More than 45 years ago, I stumbled upon Roystone Station, which was located on US Route 6 between Sheffield and Ludlow, Pennsylvania. I was a young engine collector then, just beginning to explore the vast oil fields in northern Pennsylvania to search for old engines. Seeing the magnificent brick and steel structure, I was lured to stop for a visit and there I found many great gas engines in operation, including the Snow engine now displayed at the Coolspring Power Museum.
Roystone was the main station of the Pennsylvania Natural Gas Co. based in Warren, Pennsylvania, which is now part of the National Fuel Gas Corp. The old station is now gone and a modern one has been built. Presently it serves as a storage field in which the gas is pumped into the ground from western suppliers in the summer to be recovered and used in the winter. It originally pumped from the local fields, and this gas was then sent to the Buffalo and Rochester, New York, markets to be distributed for home and industrial use.
In the mid 1970s, and with no definite plans besides the desire to save one of the big Snows, I started a lasting relationship with the plant engineers and local administration, and was happy to find them receptive to the idea. Finally, in late 1992, I was invited to come to Roystone to witness the last working day of our Snow. Shortly thereafter, I met to sign the documents on behalf of the museum to make the Snow ours. We now had the winter to remove it: to disassemble and transport a 140-ton machine and place it in safe storage until it could be assembled again. This would turn out to be a 20-year project.
The volunteers from the museum took the task seriously. Six or eight of us would trek to Roystone over many weekends. The first step was disassembling the engine. The compressor cylinder was removed and transferred to the front crane and traveled to load onto our truck. This was a tedious and labor-intensive project that frequently required six people to pull the hand chain to lift the heavy parts since the hoists were entirely manual.
The next task was to remove the flywheel from the crankshaft. The wheel weighed 18 tons and split into two halves. It was held together at the hub by four huge bolts, 4 inches in diameter, and at the rim by four cast iron keys or “dogbones.” Removing the flywheel proved to be a challenge. We heated the keys red hot for expansion and then pulled them out with a manual chain puller. Each dogbone weighed about 150 pounds and had to be supported with the overhead crane. We then found that they were a bit different in length so they were carefully marked for reassembly.
The main frame for the engine was a huge project. We jacked the engine out of the foundation and placed it on rollers to get it out of the building. The crankcase bottom extended 1 foot below the base. This, in addition to 10 feet of unsupported floor between the engine foundation and building footer, required a huge amount of timber blocking to get out of the low, narrow doorway.
Smith Hauling of neighboring Oliveburg, Pennsylvania, provided the necessary crane and truck to move the main frame. With the huge casting just outside the station, the Smith crane was able to lift it and place it onto their trailer. This was April 4, 1993. They chose their big Autocar tractor, “old number one,” to pull the load.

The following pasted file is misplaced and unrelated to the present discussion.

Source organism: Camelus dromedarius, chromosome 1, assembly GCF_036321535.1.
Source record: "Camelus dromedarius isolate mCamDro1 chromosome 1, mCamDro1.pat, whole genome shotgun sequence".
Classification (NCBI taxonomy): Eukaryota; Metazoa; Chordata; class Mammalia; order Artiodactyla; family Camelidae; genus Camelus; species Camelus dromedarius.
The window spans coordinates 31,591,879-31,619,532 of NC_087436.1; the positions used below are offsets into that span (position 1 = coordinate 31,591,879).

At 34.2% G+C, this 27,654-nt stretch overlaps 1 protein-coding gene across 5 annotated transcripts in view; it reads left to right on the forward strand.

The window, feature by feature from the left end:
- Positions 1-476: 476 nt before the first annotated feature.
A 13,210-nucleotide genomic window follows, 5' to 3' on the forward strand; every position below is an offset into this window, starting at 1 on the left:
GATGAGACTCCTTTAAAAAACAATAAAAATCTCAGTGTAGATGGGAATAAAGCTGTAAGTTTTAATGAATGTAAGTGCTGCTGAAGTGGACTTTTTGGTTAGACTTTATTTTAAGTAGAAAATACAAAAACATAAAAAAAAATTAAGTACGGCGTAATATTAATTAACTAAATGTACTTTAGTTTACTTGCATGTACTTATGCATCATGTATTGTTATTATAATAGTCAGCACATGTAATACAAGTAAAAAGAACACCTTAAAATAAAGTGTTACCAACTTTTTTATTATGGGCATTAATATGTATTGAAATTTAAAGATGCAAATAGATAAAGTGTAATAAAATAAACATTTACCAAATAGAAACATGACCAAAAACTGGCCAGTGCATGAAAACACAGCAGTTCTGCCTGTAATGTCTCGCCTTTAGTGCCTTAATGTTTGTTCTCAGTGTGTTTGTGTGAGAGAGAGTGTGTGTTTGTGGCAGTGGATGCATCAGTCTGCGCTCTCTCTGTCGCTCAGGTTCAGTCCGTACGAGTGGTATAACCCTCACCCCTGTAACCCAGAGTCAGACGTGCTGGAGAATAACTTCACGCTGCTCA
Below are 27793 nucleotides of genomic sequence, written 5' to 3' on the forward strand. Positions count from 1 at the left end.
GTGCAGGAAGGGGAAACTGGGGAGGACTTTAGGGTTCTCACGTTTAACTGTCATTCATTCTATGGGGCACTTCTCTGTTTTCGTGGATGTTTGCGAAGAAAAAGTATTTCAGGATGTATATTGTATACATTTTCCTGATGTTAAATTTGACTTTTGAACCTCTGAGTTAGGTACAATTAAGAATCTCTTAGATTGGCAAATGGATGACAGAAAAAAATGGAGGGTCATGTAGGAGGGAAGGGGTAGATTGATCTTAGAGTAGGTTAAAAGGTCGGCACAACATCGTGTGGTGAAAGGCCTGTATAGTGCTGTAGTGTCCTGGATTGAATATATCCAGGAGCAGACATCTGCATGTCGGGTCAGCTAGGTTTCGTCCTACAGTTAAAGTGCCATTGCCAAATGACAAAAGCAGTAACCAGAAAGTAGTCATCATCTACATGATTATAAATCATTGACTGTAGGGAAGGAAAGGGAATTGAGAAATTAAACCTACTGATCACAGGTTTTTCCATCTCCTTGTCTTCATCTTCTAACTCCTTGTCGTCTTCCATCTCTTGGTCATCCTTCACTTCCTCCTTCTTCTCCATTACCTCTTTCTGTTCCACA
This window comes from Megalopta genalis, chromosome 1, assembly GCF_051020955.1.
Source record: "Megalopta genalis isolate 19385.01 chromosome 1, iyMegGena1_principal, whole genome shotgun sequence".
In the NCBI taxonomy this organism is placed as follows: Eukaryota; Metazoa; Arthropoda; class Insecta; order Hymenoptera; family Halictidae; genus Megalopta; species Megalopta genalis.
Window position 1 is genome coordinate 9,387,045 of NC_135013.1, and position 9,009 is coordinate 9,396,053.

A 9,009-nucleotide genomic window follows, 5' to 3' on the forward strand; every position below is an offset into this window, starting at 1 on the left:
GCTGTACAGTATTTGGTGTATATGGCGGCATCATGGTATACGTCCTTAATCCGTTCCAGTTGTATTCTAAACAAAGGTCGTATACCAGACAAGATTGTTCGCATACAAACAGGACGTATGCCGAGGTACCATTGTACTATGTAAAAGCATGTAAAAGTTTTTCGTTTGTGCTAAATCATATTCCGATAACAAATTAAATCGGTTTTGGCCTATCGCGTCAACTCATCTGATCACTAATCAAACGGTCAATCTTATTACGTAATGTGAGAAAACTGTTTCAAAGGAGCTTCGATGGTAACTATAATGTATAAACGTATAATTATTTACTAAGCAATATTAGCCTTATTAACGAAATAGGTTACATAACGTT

National Fuel Gas Corp. kindly allowed us to use their vacant Knox Station, about 5 miles from Coolspring, to store the Snow parts. They realized that it would be many years before they came together again. However, some of the large parts had to be stored outside at the museum.
Laying the groundwork
After 10 years of much planning and funding work, in June 2005 we began clearing the area where the Snow would be housed. Brush was removed and a stable shale fill was installed.
After all the leveling and filling, we dug a big hole to accommodate the huge concrete foundation. When the engine was removed from Roystone, our volunteers spent several days measuring the old foundation to produce a computer-generated foundation plan for re-erection. We trusted that it would be accurate and all the mounting bolts would line up. Finally completed in October 2005, the foundation required 287 yards of concrete, which was done in two pours. The first was a massive flat base pad 3 feet thick, and the second was the foundation itself. A concrete pumping truck worked an entire day to fill the frames. After several weeks, we removed the framing. Then we had to wait, as it would require many months for the concrete to cure so that the parts could be placed upon it.
In May of 2006, the big test came. With the aid of Smith Hauling again, the main frame was set. They loaded it from where it rested for many years onto one of their trailers and carried it to the foundation where they placed it with their crane. They had already placed the bottom flywheel half onto blocking in the pit. The main frame fit the many bolts...well, almost. One shifted during the concrete pour and had to be adjusted, but then it was in place. Now the big job of leveling a 34-ton casting and placing the grouting began. Also, grating needed to be cut and fit to cover the pits needed for future piping and accessories, and to make a safe work place. All further assembly was then done with the museum’s Lorain crane and ex-military crane truck.